Blurb: What do you do when your magic makes you a target? Run. Fight. Die.
14-year-old Kai Koson had nothing to do with the apocalypse, thank you very much. He was just a baby the day a coven of blood witches ripped a hole in the universe and the demons fell screaming from the sky. Earth and its magic perished. Witchkind was hunted and annihilated.
Now, because he was born a witch, Kai must spend his life running and fighting for survival. Even his own uncle seems determined to abandon him.
With nothing left to lose, Kai runs away and joins a team of galactic bounty hunters. But instead of providing an escape, it sets Kai on a path that will destroy everything he believes about himself and the apocalypse, transforming him into the most wanted teenager in the galaxy.
Written with humour, imagination and darkness, Bounty Hunter and its protagonist Kai Koson stand confidently beside Percy Jackson, Artemis Fowl, Alex Rider, Young Bond, Mortal Engines and Harry Potter.
S.J. Hollis’ BOUNTY HUNTER is an excellent read for young or adult readers who enjoy sci-fi and fantasy. It is essentially a coming-of-age apocalyptic/dystopian, following the story of a fourteen year old boy, Kai, and how he struggles being a hunter when he is the hunted…. by the whole galaxy!
Kai is an unfortunate boy as the reader realises that he understands very little about the truth of his very early life. Being brought up by his uncle, Galway, he is used to running from town to town every time it appears that he is being chased away for being different, for being a ‘witch’. Kai is gradually discovering his magic and coming to terms with who he is, trying to identify himself and his abilities. Galway is constantly looking out for him and protecting him to the best of his abilities, but once Kai begins to feel settled he longs for stability and to stop running and face his ‘demons’ if he has to. However, Galway is not supportive of this decision.
However, the reader feels sympathy for Kai and longs for him to be free – free from running, free to live as and where he chooses. Why should he have to keep running his whole life? At the same time, we also realise the danger that he is in, and as the story continues we find out that it is not just his magical quality that he is being sought for but actually who he is. The significance of Kai’s life plays a major storyline in this book, making for an intense read, especially when Kai seems a little lost until he meets the Bounty Hunters – Sam, Yamiko and Cassius.
The imagination of S.J. Hollis is amazing as the reader is then taken on an adventure travelling to different planets with different beings. In fact, at one point it reminded me of Star Trek, with the spaceships, planets, aliens and the politics between each kind. The next moment I was taken on a nostalgic ride back to when I read Enid Blyton’s ‘The Magic Faraway Tree’ as a kid, where each day there would be a different land above the tree and within the different lands there would be different kinds of folk, some witch-like characters selling magic potions, etc. Just like the characters in ‘The Magic Faraway Tree’ never knew which land was to be atop the tree each day, in Bounty Hunter Kai and the reader is never quite sure what to expect from each planet and the beings that live there.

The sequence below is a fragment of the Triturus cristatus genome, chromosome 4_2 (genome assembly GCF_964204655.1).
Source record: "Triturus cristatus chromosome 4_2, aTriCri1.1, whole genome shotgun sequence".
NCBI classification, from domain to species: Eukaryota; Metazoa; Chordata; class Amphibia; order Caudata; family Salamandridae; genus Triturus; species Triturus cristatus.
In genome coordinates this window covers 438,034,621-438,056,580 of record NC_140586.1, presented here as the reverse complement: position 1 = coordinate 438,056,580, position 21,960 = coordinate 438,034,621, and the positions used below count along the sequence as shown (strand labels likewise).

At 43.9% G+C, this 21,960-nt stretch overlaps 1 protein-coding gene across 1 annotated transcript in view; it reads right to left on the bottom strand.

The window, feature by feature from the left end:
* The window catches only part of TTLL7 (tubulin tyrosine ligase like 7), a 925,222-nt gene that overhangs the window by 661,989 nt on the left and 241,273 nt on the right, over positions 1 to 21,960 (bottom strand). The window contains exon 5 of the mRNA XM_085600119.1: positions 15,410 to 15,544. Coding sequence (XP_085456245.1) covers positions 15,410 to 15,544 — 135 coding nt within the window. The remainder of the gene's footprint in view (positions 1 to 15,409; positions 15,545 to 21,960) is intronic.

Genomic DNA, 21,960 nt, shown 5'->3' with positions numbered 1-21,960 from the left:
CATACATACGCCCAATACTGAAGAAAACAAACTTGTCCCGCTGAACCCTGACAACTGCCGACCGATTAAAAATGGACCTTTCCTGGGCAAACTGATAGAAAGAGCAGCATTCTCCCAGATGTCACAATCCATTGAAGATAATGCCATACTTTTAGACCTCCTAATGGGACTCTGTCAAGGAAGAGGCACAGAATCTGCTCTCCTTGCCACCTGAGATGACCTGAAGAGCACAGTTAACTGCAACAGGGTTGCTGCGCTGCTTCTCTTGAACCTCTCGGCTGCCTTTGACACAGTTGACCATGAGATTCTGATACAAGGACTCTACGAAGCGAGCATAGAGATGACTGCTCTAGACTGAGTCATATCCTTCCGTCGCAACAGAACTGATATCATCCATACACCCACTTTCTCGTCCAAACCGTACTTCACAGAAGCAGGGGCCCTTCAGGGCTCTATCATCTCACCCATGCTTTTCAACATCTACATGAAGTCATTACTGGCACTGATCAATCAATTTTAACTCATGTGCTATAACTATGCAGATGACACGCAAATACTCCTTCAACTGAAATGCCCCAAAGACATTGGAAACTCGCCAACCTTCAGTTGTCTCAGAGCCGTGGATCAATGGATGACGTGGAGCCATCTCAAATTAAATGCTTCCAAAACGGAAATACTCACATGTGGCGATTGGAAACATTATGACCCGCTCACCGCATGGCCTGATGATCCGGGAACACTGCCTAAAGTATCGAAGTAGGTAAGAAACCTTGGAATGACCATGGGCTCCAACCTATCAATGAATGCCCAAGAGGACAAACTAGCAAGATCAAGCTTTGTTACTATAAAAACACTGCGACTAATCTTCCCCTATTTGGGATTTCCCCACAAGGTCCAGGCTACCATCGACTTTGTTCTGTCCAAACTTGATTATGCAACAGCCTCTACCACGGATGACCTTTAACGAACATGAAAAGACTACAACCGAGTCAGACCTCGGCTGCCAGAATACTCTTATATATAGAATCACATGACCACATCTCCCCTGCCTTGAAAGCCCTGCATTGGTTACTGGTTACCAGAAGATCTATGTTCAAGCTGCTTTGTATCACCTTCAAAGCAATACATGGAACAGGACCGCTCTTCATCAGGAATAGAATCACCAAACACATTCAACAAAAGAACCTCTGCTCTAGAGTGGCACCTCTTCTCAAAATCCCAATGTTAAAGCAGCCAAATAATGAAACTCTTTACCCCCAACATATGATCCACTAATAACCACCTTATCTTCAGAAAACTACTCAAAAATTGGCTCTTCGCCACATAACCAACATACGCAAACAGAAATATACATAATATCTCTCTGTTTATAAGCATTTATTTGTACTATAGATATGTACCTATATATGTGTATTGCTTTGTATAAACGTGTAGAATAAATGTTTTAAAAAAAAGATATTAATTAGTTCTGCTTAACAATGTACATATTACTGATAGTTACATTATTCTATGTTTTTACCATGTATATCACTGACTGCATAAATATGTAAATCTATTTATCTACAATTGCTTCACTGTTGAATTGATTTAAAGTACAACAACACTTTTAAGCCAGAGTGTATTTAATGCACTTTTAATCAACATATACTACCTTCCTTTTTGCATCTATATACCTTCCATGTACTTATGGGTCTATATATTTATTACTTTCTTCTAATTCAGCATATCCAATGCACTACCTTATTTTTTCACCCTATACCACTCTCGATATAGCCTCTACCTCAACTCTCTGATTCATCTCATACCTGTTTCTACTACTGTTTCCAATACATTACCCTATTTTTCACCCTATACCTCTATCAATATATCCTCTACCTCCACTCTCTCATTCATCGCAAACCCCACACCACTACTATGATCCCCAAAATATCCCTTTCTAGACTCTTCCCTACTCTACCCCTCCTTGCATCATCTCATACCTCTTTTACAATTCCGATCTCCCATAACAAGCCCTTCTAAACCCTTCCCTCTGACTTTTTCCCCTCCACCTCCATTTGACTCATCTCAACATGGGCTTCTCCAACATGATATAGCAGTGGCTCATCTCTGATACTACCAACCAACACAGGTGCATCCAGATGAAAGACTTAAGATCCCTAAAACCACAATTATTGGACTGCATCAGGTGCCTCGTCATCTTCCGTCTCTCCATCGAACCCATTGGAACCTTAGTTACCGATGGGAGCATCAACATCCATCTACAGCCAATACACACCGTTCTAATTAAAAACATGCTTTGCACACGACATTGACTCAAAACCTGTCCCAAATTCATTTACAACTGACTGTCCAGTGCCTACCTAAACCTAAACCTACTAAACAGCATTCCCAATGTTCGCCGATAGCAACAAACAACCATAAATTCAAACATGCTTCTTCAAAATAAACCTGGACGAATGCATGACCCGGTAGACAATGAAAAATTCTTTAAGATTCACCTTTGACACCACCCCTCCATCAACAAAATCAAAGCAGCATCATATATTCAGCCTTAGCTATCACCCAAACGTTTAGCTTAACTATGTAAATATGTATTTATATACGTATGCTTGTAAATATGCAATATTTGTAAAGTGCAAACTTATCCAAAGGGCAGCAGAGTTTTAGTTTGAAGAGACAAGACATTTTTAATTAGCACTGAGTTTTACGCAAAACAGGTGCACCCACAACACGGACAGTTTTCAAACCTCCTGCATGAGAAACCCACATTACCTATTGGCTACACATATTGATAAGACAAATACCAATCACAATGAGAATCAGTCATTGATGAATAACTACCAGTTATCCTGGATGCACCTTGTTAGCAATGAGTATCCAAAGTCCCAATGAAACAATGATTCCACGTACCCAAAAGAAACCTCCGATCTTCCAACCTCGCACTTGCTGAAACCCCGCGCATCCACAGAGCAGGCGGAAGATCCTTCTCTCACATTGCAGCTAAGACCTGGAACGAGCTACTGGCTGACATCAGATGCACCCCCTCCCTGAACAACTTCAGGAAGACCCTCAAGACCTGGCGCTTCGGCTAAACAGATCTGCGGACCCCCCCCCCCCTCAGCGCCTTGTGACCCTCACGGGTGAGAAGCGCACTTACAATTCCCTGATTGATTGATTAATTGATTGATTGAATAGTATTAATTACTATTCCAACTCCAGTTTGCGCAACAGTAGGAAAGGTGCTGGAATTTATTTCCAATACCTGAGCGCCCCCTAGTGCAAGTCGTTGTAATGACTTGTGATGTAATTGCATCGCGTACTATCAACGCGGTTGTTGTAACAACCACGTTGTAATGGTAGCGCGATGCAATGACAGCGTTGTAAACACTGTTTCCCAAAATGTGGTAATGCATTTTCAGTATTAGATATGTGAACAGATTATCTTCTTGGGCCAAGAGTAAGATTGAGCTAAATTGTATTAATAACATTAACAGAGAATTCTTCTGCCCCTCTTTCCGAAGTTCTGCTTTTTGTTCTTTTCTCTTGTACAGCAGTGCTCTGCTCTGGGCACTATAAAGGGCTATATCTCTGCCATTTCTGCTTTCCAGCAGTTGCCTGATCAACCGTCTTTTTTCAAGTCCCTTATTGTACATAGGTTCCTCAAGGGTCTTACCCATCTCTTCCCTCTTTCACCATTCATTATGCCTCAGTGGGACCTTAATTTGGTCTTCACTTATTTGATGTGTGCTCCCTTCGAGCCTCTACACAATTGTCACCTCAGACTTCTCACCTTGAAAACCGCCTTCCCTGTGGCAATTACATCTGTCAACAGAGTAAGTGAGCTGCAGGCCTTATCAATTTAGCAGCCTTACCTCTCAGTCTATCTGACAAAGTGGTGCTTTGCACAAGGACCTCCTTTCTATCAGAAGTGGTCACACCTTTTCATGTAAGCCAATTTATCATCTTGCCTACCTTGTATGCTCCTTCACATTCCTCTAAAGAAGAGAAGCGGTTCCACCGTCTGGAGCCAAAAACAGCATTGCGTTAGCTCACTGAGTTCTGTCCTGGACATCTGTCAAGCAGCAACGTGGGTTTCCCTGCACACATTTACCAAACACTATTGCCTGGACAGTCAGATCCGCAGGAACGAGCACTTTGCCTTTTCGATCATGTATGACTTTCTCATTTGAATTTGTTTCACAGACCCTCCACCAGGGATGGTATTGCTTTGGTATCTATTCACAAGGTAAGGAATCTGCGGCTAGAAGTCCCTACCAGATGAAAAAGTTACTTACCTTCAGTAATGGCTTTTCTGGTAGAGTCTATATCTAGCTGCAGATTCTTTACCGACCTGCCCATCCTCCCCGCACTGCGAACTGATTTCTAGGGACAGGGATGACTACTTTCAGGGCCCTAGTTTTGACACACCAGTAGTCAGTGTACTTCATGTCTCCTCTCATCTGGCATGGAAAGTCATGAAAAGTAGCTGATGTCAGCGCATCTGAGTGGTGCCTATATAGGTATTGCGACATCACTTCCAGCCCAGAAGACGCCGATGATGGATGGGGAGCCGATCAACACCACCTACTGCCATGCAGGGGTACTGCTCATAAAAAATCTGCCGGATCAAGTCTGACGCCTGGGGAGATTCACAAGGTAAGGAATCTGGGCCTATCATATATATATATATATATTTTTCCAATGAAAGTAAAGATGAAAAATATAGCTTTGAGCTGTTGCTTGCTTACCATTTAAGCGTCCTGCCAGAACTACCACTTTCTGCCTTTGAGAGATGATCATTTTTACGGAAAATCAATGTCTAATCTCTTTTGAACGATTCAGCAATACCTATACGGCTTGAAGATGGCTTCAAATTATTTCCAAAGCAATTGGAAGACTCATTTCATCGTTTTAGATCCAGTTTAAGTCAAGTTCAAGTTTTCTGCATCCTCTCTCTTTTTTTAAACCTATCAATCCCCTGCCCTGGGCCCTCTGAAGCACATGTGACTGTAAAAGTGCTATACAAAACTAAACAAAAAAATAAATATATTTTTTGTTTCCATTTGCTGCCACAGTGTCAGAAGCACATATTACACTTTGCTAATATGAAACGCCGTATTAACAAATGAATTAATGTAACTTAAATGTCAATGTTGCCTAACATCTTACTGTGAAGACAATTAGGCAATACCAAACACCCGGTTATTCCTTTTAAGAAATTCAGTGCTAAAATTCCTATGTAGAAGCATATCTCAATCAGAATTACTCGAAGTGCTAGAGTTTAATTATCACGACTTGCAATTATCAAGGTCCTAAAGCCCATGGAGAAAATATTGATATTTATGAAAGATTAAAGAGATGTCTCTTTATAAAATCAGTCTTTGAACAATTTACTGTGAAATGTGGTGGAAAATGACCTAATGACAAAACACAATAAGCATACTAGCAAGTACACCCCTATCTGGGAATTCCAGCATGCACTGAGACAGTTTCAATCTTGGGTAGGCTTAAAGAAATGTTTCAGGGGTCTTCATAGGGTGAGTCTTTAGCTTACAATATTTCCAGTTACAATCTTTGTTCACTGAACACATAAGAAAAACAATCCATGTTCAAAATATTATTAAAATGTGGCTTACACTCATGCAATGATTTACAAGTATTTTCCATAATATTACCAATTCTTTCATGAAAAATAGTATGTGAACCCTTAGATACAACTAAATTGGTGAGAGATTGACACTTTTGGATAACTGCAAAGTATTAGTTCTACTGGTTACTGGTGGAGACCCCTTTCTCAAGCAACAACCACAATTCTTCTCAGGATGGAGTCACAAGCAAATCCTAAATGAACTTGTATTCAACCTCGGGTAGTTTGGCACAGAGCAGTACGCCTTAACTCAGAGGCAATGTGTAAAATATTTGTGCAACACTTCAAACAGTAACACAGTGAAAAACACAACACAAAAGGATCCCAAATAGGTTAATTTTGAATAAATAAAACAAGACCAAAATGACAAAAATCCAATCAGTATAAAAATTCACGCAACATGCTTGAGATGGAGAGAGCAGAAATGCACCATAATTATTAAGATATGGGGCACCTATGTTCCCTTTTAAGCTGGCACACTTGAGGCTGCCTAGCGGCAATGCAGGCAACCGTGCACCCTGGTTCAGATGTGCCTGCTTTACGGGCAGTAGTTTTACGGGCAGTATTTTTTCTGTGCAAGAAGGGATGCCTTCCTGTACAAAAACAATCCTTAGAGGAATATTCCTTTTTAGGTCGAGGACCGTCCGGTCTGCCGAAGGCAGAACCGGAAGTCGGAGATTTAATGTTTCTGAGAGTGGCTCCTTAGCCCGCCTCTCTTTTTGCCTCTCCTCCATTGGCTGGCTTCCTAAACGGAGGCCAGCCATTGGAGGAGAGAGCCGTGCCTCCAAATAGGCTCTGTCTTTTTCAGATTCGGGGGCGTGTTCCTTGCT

Another great aspect of S.J. Hollis’ work is her quirkiness and the use of sarcasm within the dialogue. This certainly breaks up the intensity of the whole story and enlightens the mood. These moments occur mostly between Cassius and Kai. Cassius isn’t too keen on Kai being around and displays his feelings very clearly with his dialogue. The relationship between these two characters is interesting and entertaining to follow.
There were moments when I found some of the descriptive paragraphs a little too ‘heavy’, for example, describing the layout of the spaceship, docking bays, etc. However, due to the nature of story, especially being a sci-fi/fantasy, I realise that most is needed to assist the reader in building up the setting, planets and helping the reader to visualise the various characters, i.e. witches, demons, aliens, etc.
The front cover illustrated by Lawrence Mann is very eye catching, original and draws the potential reader in. I love the colours, the darkness and contrast between the red and the blue. It also shows a little of the magic that is in Kai’s hands, which is ironic as the reader has a sense of his magic before he is aware of it.
The whole layout of Bounty Hunter is carefully planned. Each chapter is named appropriate to its content and are quite a nice length to read, making it easy for the reader to read in small doses if they don’t have the chance to read in one or two sittings. Having the chapters named also helps the reader to find areas of the story they may wish to recap on.
If you’re looking for a timeless story within the sci-fi/fantasy genre, suitable for the younger or adult reader, with fantastic imagination, magic, adventure and wondrous characters then look no further. And what’s more, S.J. Hollis is working on a sequel to be released later this year!
Reviewed by Caroline Barker